Leszek Kołakowski’s Is God Happy?

I ended the year reading a collection of essays by the Polish philosopher Leszek Kołakowski, whose life spanned not only the two great catastrophes to befall 20th century Poland – the Nazi and Soviet invasions – but the collapse of the Soviet empire and the construction of the post-war world order that now seems to be so massively threatened. Kołakowski’s main claim to our attention comes from his intimate knowledge of Marxism, which he has critiqued, to devastating effect, better than any writer I know, but only about half of the essays in this volume deal with that topic (they typically end with the postscript This essay was seized by the censor …); the rest tackle the subject of god, the teachings of Christ, the diminishing role of history in the life of modern man, and the nature of truth.

Reading Kołakowski provokes in me a profound discomfort because, officially, communism is a dead ideology, buried beneath the rubble of the Berlin Wall, and even the Communist Party of China, we are told, has made private concessions to this fact – and yet all around me I witness signs of its ongoing vitality, the very symptoms Kołakowski so skillfully explicates. This, I believe, is because communism is not reducible to its economic theories; in fact, these may even be secondary to its true magnetic draw, which is the power of its narrative: the division of the world into oppressor and oppressed, and the conviction that the one is destined to overthrow the other. “From the very beginning,” Kołakowski tells us in the essay “Communism as a Cultural Force,” “ideologically as well as tactically, communism was a parasite. It efficiently exploited all social ills, attaching itself to causes that were not only important but also worthy, and supported by much of an intelligentsia nurtured on the ideals of enlightenment and humanism.” Thus, in Russia in the late 19th century, it allied itself “in a non-doctrinaire fashion” with “all potential sources of opposition to czarist autocracy.” In the 21st century, a quick glance through the academic literature of the “studies” departments reveals an almost unending list of social ills, from sexism to “fat phobia,” that have been usurped by the dichotomous “oppressor-oppressed” narrative. A necessary corollary of this worldview is that everything having to do with the “oppressed” is axiomatically good, or at least beyond criticism, and everything having to do with the “oppressor” is axiomatically bad or indefensible.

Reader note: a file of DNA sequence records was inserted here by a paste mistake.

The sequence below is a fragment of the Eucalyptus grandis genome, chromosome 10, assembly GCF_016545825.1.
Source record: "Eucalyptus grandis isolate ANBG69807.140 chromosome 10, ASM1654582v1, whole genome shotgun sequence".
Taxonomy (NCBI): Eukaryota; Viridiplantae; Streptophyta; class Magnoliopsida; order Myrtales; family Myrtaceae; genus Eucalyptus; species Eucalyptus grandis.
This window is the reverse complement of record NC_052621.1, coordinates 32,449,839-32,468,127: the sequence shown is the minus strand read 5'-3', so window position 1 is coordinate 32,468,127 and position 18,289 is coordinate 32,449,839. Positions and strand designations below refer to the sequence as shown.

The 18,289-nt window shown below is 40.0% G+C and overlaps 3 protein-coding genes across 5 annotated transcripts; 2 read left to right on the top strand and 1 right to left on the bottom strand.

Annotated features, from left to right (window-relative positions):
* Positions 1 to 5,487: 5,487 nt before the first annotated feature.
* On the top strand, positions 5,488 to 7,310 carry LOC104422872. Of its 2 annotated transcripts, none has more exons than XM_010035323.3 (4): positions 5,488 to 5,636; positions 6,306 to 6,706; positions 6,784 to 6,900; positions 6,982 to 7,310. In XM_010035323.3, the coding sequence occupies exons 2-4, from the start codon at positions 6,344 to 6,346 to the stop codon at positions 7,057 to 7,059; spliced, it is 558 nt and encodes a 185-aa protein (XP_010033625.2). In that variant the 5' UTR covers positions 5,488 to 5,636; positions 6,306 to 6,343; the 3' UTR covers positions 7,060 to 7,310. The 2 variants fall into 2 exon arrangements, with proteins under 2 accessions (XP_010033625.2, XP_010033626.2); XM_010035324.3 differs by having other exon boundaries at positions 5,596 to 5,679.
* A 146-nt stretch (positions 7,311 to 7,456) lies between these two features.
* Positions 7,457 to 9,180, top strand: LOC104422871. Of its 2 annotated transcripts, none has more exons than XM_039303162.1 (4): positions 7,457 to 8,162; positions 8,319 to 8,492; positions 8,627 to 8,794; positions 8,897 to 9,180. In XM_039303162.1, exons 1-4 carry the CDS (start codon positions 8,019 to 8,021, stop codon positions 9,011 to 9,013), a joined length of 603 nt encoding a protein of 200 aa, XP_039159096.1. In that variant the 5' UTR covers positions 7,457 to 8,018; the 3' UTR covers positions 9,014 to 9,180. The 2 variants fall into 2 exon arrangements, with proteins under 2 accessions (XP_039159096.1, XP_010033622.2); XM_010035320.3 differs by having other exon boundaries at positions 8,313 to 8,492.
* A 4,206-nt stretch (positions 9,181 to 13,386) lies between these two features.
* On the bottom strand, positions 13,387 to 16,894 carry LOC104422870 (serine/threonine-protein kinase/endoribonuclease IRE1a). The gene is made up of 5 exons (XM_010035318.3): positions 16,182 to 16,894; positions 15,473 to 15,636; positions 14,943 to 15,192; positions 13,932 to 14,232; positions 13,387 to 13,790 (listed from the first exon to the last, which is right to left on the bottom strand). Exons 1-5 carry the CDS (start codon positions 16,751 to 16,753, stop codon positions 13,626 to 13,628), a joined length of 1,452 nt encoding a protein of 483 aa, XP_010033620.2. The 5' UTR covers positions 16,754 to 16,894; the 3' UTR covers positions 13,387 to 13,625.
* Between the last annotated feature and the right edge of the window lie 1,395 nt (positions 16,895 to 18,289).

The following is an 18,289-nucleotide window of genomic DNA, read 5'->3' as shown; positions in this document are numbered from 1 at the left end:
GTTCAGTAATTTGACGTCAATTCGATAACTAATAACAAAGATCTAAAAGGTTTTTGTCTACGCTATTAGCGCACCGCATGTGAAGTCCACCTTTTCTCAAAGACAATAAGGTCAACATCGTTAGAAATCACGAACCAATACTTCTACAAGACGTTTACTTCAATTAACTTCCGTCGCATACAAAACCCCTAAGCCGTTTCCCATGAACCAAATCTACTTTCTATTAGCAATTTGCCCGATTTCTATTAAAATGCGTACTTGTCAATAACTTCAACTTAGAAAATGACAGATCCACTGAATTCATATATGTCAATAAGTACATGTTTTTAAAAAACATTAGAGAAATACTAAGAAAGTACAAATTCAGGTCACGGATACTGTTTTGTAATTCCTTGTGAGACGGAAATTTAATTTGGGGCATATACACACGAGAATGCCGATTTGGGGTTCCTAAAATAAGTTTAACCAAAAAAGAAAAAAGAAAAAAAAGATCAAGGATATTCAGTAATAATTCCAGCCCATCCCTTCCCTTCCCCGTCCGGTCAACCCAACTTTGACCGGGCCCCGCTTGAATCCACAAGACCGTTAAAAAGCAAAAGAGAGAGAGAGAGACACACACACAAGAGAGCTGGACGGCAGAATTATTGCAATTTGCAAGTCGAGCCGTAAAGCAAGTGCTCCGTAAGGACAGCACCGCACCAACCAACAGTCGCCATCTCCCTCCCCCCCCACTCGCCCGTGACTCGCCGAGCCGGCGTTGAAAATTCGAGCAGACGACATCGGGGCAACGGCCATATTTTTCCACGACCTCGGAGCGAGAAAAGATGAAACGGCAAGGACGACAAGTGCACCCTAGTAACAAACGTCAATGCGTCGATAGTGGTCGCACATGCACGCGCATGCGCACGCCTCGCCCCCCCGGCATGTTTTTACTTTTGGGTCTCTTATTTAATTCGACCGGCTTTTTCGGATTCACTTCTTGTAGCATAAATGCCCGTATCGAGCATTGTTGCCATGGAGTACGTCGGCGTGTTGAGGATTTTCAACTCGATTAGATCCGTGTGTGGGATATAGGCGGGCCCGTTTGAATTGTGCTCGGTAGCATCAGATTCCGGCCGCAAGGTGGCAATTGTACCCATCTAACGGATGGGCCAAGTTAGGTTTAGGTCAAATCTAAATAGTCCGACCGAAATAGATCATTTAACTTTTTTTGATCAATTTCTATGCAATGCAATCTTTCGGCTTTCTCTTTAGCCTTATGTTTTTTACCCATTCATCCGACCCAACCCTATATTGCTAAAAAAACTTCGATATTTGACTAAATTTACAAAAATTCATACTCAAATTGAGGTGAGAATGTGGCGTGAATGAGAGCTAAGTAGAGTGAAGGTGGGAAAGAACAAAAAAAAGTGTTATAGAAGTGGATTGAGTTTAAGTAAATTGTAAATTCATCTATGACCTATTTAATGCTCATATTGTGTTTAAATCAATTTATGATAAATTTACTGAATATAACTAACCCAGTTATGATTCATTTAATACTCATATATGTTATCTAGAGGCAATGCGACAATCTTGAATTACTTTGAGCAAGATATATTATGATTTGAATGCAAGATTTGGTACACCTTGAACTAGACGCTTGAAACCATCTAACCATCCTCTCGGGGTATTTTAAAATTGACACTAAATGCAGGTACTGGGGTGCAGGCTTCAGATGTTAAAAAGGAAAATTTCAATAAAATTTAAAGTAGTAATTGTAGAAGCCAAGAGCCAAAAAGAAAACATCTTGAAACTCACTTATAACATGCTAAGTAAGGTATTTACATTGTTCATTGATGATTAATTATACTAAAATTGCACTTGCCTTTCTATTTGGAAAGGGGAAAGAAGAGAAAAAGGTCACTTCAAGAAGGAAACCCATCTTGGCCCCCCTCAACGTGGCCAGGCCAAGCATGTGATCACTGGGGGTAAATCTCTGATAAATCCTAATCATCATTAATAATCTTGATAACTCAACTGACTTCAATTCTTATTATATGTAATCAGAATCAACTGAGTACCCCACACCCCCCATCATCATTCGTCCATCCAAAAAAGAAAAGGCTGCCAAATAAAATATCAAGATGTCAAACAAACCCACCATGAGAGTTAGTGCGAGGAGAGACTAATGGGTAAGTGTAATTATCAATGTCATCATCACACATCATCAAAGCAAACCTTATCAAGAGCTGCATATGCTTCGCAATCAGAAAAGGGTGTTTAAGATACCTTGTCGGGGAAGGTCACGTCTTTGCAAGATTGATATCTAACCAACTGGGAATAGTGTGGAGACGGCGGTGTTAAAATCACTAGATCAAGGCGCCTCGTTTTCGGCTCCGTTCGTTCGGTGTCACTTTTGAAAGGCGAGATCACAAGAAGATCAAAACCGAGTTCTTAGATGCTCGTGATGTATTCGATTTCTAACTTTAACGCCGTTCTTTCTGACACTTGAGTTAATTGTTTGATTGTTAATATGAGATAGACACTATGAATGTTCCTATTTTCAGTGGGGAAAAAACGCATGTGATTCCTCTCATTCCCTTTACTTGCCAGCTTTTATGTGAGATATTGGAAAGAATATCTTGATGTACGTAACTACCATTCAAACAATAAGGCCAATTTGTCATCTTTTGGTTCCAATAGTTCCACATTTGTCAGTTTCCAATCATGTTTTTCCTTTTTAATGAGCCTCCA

Communism proved extraordinarily successful in instilling in intellectuals the belief in the necessity of global and indivisible choices: either you opt for socialism and justice, in which case you must support the Soviet Union unconditionally, or you take the side of capitalist exploiters and oppressors. Today it seems incredible that this primitive and mendacious view of the world could have been so easily swallowed by so many people who took pride in their sophisticated philosophical education, and had indeed been educated at the École Normale or the Sorbonne.